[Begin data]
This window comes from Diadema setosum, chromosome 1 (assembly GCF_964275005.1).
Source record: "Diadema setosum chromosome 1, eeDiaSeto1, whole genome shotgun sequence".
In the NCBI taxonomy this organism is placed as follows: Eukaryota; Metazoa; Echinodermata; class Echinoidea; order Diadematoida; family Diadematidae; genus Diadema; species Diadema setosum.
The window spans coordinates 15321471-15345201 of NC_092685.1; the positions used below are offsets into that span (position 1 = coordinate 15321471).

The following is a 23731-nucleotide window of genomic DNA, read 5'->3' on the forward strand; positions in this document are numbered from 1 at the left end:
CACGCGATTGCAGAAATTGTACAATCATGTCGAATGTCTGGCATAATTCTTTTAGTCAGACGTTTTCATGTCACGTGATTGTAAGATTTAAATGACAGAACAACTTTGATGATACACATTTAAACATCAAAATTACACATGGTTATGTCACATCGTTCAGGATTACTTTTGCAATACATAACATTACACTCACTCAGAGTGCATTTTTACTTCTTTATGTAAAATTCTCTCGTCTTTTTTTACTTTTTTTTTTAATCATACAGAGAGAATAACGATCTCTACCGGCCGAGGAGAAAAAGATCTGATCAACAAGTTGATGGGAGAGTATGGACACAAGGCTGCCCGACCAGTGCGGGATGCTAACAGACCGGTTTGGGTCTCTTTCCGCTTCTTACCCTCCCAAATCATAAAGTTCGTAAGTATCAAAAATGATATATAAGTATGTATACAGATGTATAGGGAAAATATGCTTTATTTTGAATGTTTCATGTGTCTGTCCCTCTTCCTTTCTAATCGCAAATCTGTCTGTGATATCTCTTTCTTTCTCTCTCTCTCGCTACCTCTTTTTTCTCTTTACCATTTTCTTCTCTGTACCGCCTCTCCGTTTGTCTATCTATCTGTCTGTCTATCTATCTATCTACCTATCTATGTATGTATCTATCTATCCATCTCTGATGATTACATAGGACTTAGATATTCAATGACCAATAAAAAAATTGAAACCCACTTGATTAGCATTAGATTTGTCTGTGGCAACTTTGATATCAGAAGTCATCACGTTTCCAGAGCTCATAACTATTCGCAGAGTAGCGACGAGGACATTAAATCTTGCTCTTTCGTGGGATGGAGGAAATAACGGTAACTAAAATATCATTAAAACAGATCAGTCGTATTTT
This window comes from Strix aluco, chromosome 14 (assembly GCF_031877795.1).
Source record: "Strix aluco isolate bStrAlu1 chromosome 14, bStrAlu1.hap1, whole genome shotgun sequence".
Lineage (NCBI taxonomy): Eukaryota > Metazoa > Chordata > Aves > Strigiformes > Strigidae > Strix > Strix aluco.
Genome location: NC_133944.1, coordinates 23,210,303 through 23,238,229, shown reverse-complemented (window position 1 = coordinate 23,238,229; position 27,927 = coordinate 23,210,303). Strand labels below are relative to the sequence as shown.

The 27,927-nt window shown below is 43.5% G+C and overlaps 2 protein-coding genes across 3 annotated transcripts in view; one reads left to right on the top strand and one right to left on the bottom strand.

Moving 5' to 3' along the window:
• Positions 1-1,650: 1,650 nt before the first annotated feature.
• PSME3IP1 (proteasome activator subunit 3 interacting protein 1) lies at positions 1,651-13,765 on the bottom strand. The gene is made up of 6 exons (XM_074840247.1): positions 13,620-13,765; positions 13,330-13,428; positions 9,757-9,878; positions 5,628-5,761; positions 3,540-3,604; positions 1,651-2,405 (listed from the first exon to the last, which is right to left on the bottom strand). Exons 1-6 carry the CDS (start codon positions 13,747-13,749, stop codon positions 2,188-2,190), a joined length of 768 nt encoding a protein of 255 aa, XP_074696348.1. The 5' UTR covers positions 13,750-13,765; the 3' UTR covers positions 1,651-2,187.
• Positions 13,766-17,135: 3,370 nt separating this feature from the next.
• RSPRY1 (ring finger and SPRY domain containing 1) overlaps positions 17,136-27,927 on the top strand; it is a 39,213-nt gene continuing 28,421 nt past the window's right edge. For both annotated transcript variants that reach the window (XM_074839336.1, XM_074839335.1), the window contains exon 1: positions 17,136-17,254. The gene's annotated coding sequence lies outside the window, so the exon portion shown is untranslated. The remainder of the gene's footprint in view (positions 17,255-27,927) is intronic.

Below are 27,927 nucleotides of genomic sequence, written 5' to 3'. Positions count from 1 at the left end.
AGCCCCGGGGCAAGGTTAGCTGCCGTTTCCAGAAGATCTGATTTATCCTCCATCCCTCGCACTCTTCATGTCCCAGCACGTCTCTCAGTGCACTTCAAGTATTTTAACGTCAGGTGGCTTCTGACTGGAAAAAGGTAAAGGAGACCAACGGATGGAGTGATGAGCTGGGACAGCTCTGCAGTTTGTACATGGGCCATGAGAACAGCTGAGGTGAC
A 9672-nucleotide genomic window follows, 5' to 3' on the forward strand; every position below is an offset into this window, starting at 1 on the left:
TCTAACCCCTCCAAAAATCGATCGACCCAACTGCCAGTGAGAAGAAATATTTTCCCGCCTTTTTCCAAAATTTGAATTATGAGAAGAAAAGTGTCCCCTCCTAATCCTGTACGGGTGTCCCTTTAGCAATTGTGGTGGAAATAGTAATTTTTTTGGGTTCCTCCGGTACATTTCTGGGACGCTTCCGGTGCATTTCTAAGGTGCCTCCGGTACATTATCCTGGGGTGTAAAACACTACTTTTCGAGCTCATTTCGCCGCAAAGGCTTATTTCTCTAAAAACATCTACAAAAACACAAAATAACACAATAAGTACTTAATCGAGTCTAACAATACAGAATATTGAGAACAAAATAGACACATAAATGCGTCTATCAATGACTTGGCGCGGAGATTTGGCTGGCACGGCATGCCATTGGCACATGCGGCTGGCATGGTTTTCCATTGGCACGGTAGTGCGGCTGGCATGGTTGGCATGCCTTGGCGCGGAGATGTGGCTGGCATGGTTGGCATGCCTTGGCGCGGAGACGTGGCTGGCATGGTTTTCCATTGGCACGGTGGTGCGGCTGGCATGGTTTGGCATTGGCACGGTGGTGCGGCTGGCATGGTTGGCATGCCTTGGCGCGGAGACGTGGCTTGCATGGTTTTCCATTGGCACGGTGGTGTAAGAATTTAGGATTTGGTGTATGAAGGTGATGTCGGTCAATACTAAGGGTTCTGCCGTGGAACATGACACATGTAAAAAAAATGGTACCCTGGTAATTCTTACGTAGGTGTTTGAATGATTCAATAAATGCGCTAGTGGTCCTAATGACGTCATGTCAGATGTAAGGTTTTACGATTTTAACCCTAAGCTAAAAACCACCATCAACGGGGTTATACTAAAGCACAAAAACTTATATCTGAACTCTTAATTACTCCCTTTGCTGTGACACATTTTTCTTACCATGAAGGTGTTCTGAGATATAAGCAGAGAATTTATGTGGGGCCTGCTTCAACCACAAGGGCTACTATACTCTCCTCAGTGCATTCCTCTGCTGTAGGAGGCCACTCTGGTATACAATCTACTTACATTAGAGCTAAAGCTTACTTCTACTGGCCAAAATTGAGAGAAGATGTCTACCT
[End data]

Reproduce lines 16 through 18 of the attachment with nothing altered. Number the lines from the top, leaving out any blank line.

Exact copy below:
• RSPRY1 (ring finger and SPRY domain containing 1) overlaps positions 17,136-27,927 on the top strand; it is a 39,213-nt gene continuing 28,421 nt past the window's right edge. For both annotated transcript variants that reach the window (XM_074839336.1, XM_074839335.1), the window contains exon 1: positions 17,136-17,254. The gene's annotated coding sequence lies outside the window, so the exon portion shown is untranslated. The remainder of the gene's footprint in view (positions 17,255-27,927) is intronic.

Below are 27,927 nucleotides of genomic sequence, written 5' to 3'. Positions count from 1 at the left end.
AGCCCCGGGGCAAGGTTAGCTGCCGTTTCCAGAAGATCTGATTTATCCTCCATCCCTCGCACTCTTCATGTCCCAGCACGTCTCTCAGTGCACTTCAAGTATTTTAACGTCAGGTGGCTTCTGACTGGAAAAAGGTAAAGGAGACCAACGGATGGAGTGATGAGCTGGGACAGCTCTGCAGTTTGTACATGGGCCATGAGAACAGCTGAGGTGAC